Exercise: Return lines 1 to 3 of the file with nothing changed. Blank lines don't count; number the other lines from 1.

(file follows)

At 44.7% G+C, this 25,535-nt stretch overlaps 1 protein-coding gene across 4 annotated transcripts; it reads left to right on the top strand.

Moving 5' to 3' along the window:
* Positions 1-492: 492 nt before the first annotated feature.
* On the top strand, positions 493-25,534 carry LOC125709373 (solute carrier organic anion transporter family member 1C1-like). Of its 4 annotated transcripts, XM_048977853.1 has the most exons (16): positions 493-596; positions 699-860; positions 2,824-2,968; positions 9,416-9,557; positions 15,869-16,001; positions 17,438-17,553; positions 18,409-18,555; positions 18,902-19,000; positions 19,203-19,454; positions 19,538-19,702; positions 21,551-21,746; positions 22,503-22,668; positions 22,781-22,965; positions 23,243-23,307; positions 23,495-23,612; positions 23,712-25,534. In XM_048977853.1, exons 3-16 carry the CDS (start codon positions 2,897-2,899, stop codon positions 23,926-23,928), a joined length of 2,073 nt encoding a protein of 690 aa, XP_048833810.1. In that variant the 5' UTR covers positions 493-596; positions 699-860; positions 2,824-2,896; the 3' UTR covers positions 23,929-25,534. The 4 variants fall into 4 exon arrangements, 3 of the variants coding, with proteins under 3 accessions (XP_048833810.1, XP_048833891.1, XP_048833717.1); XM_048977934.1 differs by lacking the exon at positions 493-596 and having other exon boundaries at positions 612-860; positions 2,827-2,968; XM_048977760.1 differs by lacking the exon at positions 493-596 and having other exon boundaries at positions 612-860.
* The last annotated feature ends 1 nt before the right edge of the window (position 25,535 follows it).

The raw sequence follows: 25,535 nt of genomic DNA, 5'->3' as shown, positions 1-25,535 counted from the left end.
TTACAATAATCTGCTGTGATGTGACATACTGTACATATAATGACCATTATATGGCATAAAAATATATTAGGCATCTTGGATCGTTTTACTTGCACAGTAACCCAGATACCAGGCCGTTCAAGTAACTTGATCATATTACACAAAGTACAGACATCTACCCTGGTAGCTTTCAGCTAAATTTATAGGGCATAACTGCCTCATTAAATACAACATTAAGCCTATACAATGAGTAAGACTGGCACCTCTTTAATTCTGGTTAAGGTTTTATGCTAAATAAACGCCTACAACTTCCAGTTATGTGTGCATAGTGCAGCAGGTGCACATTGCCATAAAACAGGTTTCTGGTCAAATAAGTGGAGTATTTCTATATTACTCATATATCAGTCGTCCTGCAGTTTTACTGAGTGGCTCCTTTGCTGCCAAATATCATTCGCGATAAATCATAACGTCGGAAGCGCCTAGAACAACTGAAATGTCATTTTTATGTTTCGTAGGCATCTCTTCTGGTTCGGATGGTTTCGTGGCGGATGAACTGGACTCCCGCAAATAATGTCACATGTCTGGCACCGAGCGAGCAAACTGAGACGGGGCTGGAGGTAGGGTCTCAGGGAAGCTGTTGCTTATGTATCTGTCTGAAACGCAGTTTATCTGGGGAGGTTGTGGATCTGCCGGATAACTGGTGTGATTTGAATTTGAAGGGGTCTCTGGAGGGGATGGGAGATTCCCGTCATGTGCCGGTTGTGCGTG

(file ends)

At 44.7% G+C, this 25,535-nt stretch overlaps 1 protein-coding gene across 4 annotated transcripts; it reads left to right on the top strand.

Moving 5' to 3' along the window:
* Positions 1-492: 492 nt before the first annotated feature.